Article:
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2004 University of Scranton Psychology Conference

OFFENSIVE HUMOR: CAN WE INSULT YOU WHILE WE MAKE YOU LAUGH?
Sarah Fish, Nikki Pashka, & Elena Hobson

Humor involves separate subcomponents, such as the cognitive element of rating humor and the emotional component associated with laughing and other mirth responses. The present study is investigating whether offensiveness and humor value always covary. That is, do people see some jokes as funny even if those jokes are offensive. The participants read jokes, rated their humor value and offensiveness, and tried to recall a series of jokes. Some jokes were gender-based and consisted of items that targeted men or women specifically or that had as targets people who could be of either sex. The purpose of the study is to investigate whether people recall jokes with tendentious (biting) humor differently from other kinds. In the past, our team has found that women rate jokes with female targets as more funny than those with male targets if the humor is benign, with men showing the preference for male targets. With more biting humor, the pattern reversed itself. The question here is whether people can separate humor and offensiveness. We also studied memory for the jokes will be associated with type of humor, as some research reveals, or with humor ratings, as other research reveals, when the two are in conflict.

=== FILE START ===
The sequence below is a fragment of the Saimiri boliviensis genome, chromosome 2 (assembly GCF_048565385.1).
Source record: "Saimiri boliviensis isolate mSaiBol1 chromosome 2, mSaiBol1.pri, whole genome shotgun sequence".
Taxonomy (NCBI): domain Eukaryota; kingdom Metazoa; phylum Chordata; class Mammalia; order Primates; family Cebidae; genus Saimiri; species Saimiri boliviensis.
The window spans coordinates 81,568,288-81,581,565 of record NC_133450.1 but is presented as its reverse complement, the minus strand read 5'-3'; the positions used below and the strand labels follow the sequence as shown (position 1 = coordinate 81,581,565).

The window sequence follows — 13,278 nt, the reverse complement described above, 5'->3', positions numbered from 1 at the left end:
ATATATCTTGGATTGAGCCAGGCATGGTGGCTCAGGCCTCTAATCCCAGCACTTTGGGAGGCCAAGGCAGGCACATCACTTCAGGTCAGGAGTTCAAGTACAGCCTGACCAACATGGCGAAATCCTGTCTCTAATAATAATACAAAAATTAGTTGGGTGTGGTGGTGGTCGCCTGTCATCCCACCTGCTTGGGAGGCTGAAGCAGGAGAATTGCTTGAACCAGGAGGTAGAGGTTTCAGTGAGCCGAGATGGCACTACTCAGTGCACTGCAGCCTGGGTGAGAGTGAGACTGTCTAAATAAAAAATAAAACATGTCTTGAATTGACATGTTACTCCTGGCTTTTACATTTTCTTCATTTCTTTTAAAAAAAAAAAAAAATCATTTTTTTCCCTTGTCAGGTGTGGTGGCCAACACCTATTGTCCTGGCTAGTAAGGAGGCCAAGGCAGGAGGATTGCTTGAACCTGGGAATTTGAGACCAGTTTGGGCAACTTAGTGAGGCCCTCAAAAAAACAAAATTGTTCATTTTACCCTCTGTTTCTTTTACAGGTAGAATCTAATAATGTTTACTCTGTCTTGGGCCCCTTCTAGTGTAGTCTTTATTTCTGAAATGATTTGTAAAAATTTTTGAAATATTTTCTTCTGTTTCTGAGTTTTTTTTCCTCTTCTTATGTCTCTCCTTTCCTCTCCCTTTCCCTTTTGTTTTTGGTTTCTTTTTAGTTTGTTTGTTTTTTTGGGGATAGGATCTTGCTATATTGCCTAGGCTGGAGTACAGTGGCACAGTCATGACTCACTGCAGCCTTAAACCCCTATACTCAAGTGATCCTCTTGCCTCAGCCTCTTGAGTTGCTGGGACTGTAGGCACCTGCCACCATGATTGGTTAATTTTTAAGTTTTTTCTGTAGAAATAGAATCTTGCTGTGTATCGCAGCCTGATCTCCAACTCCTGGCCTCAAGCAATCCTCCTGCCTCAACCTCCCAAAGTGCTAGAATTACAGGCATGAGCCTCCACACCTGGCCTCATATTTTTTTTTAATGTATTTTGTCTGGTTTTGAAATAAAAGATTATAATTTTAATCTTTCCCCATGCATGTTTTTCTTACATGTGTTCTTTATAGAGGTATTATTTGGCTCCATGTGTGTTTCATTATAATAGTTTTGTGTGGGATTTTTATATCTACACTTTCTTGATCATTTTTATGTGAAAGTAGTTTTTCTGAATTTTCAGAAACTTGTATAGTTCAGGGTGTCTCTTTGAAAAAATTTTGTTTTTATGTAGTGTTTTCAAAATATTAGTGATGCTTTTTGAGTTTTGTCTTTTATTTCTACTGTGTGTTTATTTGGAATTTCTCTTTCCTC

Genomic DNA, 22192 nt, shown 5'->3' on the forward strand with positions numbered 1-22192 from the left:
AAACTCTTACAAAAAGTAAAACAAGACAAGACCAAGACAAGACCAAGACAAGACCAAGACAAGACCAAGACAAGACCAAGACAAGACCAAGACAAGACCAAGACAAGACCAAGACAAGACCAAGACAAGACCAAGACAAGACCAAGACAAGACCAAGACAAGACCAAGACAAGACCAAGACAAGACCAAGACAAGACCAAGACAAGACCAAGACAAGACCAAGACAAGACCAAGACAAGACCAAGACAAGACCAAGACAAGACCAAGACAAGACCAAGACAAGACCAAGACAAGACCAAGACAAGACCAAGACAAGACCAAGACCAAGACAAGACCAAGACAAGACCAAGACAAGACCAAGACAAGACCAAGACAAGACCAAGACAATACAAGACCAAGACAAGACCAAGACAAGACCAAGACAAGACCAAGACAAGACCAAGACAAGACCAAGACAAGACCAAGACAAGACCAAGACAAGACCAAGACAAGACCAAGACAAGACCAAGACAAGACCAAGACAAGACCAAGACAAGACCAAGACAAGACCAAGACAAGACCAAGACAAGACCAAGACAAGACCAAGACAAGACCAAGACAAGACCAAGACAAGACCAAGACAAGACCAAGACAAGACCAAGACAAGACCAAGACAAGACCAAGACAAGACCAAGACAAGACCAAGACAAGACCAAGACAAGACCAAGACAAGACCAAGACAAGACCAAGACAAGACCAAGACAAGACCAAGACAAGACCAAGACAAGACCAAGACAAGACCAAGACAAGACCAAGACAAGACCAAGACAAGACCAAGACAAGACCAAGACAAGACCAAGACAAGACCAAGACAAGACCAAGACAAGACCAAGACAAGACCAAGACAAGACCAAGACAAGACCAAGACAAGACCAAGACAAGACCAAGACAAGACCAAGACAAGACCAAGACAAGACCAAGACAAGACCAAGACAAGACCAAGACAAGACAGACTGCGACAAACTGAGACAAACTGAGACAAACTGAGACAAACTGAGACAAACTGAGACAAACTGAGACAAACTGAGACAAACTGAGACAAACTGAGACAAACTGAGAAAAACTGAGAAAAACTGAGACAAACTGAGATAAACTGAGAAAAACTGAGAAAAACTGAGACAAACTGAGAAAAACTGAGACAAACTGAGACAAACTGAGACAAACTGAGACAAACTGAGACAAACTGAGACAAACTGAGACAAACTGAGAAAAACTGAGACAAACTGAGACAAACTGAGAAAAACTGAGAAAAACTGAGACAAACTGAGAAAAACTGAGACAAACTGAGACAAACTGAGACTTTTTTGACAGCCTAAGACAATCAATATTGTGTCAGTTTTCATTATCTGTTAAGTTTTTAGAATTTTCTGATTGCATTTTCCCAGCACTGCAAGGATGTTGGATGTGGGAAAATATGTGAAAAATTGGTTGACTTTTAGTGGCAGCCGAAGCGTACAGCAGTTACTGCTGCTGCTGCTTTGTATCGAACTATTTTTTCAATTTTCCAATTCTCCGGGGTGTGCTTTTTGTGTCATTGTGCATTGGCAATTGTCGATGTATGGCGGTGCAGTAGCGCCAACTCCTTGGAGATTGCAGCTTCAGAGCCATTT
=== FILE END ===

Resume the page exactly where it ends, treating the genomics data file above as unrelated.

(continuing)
Nikki Pashka delivers her talk.


HUMOR IN GROUPS: APPRECIATED BUT NOT REMEMBERED
Margaret E. Snyder, Deidre B. Grossman, Laura M. Gildner, Joann Agnitti, Victoria C. Baldwin, Amy E. Bubel, Kari B. MacNaughton, Nicole J. Pashka, & Malikah S. Waajid

Humor consists of at least two subcomponents that usually covary, the emotional expression of mirth and the cognitive assessment of how funny something is. Our Research Team has shown that these two subcomponents are separable. For instance, we can manipulate the expression of emotional, mirth responses without changing ratings significantly (Martin & McGaffick, 2001). In the present study, we manipulated the cohesiveness of groups to see whether participants would rate humorous stimuli differently in cohesive versus noncohesive groups, whether they would show different expressions of mirth, and whether their recall of the humorous materials would differ. The results revealed that cohesiveness affects mirth but not ratings. Further, cohesiveness leads to lowered levels of recall. These findings have implications for the processing of humor and for group processes.